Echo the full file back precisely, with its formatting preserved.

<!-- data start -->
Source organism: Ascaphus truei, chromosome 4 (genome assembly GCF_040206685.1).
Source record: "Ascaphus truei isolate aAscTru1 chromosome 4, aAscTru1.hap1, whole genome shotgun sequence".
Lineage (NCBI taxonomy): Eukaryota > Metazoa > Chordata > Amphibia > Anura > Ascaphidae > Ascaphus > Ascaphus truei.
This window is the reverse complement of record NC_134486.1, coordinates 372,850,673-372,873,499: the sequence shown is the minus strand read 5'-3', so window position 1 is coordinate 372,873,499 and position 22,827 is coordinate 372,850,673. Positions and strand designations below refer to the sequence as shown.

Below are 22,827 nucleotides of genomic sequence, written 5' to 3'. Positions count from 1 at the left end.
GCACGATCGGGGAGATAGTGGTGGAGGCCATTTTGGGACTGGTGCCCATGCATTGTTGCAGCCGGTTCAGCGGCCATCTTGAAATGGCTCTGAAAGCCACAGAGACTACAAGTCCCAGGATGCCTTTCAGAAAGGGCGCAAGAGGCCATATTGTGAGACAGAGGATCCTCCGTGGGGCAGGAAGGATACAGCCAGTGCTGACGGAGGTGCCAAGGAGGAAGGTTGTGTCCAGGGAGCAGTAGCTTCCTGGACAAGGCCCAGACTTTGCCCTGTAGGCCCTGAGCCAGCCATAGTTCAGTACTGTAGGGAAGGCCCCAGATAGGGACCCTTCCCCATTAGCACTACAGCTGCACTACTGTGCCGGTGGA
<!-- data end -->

Source organism: Ascaphus truei, chromosome 4 (genome assembly GCF_040206685.1).
Source record: "Ascaphus truei isolate aAscTru1 chromosome 4, aAscTru1.hap1, whole genome shotgun sequence".
Lineage (NCBI taxonomy): Eukaryota > Metazoa > Chordata > Amphibia > Anura > Ascaphidae > Ascaphus > Ascaphus truei.
This window is the reverse complement of record NC_134486.1, coordinates 372,850,673-372,873,499: the sequence shown is the minus strand read 5'-3', so window position 1 is coordinate 372,873,499 and position 22,827 is coordinate 372,850,673. Positions and strand designations below refer to the sequence as shown.

Below are 22,827 nucleotides of genomic sequence, written 5' to 3'. Positions count from 1 at the left end.
GCACGATCGGGGAGATAGTGGTGGAGGCCATTTTGGGACTGGTGCCCATGCATTGTTGCAGCCGGTTCAGCGGCCATCTTGAAATGGCTCTGAAAGCCACAGAGACTACAAGTCCCAGGATGCCTTTCAGAAAGGGCGCAAGAGGCCATATTGTGAGACAGAGGATCCTCCGTGGGGCAGGAAGGATACAGCCAGTGCTGACGGAGGTGCCAAGGAGGAAGGTTGTGTCCAGGGAGCAGTAGCTTCCTGGACAAGGCCCAGACTTTGCCCTGTAGGCCCTGAGCCAGCCATAGTTCAGTACTGTAGGGAAGGCCCCAGATAGGGACCCTTCCCCATTAGCACTACAGCTGCACTACTGTGCCGGTGGA